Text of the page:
This ballad begins: 'Tis but a little faded flower, / But oh, how fondly dear, / 'Twill bring me back one golden hour, / Through many, through many a weary year'. Below the title we are told that 'This popular song can always be had at 80 London Street, Glasgow', which was the address of the Poet's Box. A further note states that the ballad was to be sung to an original air, while a footnote identifies the publication date as Saturday the 29th of January, 1887.
Using a faded flower from childhood as the central image and symbol of the ballad, this whimsically melancholic song muses on the subject of why we save seemingly trifling things for sentimental reasons. The author then goes on to consider how revealing it is that we often attach more value to our keepsakes, than we do to valuable jewels. Below the ballad, there is an advertisement informing the public about the wide range of publishing services that the Poet's Box can offer its customers. From reading this list, it seems that W.M. Leitch's business could publish just about anything that the public might want, regardless of geographical location.
The Poet?s Box in Glasgow operated from 1849 to 1911. Matthew Leitch was the proprietor at 6 St. Andrew Lane?s, a narrow street on the south side of Gallowgate, from 1850 to 1858. His son William Munsie Leitch worked at the same address from 1859 to 1865 and at varous addresses in London Street until 1911. Many of the broadsides published by the Glasgow Poet?s Box were dated and some carried advertisements, not just for printed items but also for shoe blacking and ?soap for lovers?! Like the other ?boxes? in Dundee and Edinburgh, the Glasgow one sold love songs, sea shanties, parodies and dialogues. It is not clear what the connection between the different Poet?s Boxes were. They almost certainly sold each other?s sheets. It is known that John Sanderson in Edinburgh often wrote to the Leitches in Glasgow for songs and that later his brother Charles obtained copies of songs from the Dundee Poet?s Box. There was also a Poet?s Box in Belfast from 1846 to 1856 at the address of the printer James Moore, and one in Paisley in the early 1850s owned by William Anderson.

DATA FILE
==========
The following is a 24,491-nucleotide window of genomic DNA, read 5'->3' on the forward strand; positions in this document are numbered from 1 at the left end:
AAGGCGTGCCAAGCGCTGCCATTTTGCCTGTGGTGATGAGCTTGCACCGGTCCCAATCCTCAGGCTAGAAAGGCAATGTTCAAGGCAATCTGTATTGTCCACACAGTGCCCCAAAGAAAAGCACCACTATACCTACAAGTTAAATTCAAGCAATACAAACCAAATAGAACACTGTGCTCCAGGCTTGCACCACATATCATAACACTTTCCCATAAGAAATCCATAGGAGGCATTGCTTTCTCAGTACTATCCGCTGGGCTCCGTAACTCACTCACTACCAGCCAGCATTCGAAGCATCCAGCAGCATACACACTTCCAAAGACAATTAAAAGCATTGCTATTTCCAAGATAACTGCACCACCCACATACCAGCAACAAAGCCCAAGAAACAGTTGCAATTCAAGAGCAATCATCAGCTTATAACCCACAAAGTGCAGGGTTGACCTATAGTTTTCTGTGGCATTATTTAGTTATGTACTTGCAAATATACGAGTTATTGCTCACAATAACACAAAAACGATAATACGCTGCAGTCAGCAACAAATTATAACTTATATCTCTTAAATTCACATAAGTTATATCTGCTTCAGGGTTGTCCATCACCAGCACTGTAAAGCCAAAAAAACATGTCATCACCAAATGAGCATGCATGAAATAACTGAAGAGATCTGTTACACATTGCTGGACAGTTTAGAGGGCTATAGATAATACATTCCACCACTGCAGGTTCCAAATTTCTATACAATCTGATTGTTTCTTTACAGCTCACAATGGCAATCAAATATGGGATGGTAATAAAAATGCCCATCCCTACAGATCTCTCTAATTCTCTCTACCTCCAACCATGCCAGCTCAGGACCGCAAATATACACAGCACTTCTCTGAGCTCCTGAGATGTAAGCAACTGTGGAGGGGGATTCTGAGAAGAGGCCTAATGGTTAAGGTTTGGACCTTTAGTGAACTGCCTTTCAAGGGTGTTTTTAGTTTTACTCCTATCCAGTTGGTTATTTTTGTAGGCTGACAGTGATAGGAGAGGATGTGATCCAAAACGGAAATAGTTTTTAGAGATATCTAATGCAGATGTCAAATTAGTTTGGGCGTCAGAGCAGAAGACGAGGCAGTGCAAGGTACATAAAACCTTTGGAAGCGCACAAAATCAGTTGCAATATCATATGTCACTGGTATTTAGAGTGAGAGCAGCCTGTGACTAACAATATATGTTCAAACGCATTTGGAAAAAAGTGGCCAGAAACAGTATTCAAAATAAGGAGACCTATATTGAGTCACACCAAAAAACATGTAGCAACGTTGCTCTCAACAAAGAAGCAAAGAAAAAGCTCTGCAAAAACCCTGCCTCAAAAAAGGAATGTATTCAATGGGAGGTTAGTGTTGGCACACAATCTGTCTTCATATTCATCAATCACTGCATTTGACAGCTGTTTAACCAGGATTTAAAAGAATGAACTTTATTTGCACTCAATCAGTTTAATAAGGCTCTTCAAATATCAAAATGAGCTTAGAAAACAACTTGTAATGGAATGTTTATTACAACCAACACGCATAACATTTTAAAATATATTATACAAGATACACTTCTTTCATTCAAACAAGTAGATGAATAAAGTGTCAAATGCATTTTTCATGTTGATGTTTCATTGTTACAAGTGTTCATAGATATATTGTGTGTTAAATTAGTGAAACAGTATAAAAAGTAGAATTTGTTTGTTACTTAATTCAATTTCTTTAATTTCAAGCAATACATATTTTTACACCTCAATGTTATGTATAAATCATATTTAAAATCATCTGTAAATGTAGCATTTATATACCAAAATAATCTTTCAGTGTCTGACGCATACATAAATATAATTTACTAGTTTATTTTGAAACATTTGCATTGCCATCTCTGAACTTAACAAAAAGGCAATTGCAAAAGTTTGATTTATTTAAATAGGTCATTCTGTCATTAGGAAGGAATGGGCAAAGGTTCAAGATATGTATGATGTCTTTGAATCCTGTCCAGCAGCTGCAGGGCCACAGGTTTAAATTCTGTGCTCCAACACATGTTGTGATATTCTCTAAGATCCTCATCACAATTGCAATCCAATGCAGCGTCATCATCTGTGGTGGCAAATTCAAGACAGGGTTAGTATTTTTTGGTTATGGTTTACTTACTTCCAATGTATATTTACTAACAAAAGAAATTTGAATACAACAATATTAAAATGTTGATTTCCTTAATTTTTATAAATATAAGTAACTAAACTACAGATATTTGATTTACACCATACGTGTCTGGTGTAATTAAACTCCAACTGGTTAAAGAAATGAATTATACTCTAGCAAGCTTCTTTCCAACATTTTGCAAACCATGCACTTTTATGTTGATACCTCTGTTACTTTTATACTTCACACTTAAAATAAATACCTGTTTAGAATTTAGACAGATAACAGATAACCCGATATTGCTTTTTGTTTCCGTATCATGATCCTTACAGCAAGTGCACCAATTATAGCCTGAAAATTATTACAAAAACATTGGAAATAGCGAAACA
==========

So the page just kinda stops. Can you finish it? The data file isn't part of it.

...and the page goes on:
Early ballads were dramatic or humorous narrative songs derived from folk culture that predated printing. Originally perpetuated by word of mouth, many ballads survive because they were recorded on broadsides. Musical notation was rarely printed, as tunes were usually established favourites. The term 'ballad' eventually applied more broadly to any kind of topical or popular verse.
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Date of publication:
1887 shelfmark: RB.m.143(152)
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